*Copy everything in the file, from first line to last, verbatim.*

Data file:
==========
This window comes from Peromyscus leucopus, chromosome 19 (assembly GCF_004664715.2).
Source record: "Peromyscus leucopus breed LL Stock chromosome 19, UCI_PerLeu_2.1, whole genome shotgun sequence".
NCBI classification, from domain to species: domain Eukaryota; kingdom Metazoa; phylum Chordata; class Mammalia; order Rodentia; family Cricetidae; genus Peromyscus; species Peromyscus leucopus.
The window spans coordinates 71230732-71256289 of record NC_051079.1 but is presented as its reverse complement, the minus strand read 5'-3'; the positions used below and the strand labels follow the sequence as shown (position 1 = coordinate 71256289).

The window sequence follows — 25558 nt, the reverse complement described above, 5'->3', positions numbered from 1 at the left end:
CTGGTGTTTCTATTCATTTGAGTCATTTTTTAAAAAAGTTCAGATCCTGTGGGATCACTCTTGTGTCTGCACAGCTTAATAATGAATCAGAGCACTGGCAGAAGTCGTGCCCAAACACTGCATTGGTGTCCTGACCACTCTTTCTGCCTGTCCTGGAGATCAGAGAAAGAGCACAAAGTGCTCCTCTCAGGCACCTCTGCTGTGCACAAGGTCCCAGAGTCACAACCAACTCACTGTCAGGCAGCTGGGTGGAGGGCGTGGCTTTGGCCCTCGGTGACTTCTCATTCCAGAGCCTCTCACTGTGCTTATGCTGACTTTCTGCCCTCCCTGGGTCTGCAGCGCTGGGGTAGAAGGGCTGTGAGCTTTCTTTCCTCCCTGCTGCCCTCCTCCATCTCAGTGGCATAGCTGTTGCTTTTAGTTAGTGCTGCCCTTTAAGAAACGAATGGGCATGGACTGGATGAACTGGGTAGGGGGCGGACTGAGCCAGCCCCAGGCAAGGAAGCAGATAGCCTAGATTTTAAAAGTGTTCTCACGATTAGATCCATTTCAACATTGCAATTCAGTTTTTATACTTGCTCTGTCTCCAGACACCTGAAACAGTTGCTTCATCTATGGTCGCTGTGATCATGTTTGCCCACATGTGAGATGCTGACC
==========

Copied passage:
This window comes from Peromyscus leucopus, chromosome 19 (assembly GCF_004664715.2).
Source record: "Peromyscus leucopus breed LL Stock chromosome 19, UCI_PerLeu_2.1, whole genome shotgun sequence".
NCBI classification, from domain to species: domain Eukaryota; kingdom Metazoa; phylum Chordata; class Mammalia; order Rodentia; family Cricetidae; genus Peromyscus; species Peromyscus leucopus.
The window spans coordinates 71230732-71256289 of record NC_051079.1 but is presented as its reverse complement, the minus strand read 5'-3'; the positions used below and the strand labels follow the sequence as shown (position 1 = coordinate 71256289).

The window sequence follows — 25558 nt, the reverse complement described above, 5'->3', positions numbered from 1 at the left end:
CTGGTGTTTCTATTCATTTGAGTCATTTTTTAAAAAAGTTCAGATCCTGTGGGATCACTCTTGTGTCTGCACAGCTTAATAATGAATCAGAGCACTGGCAGAAGTCGTGCCCAAACACTGCATTGGTGTCCTGACCACTCTTTCTGCCTGTCCTGGAGATCAGAGAAAGAGCACAAAGTGCTCCTCTCAGGCACCTCTGCTGTGCACAAGGTCCCAGAGTCACAACCAACTCACTGTCAGGCAGCTGGGTGGAGGGCGTGGCTTTGGCCCTCGGTGACTTCTCATTCCAGAGCCTCTCACTGTGCTTATGCTGACTTTCTGCCCTCCCTGGGTCTGCAGCGCTGGGGTAGAAGGGCTGTGAGCTTTCTTTCCTCCCTGCTGCCCTCCTCCATCTCAGTGGCATAGCTGTTGCTTTTAGTTAGTGCTGCCCTTTAAGAAACGAATGGGCATGGACTGGATGAACTGGGTAGGGGGCGGACTGAGCCAGCCCCAGGCAAGGAAGCAGATAGCCTAGATTTTAAAAGTGTTCTCACGATTAGATCCATTTCAACATTGCAATTCAGTTTTTATACTTGCTCTGTCTCCAGACACCTGAAACAGTTGCTTCATCTATGGTCGCTGTGATCATGTTTGCCCACATGTGAGATGCTGACC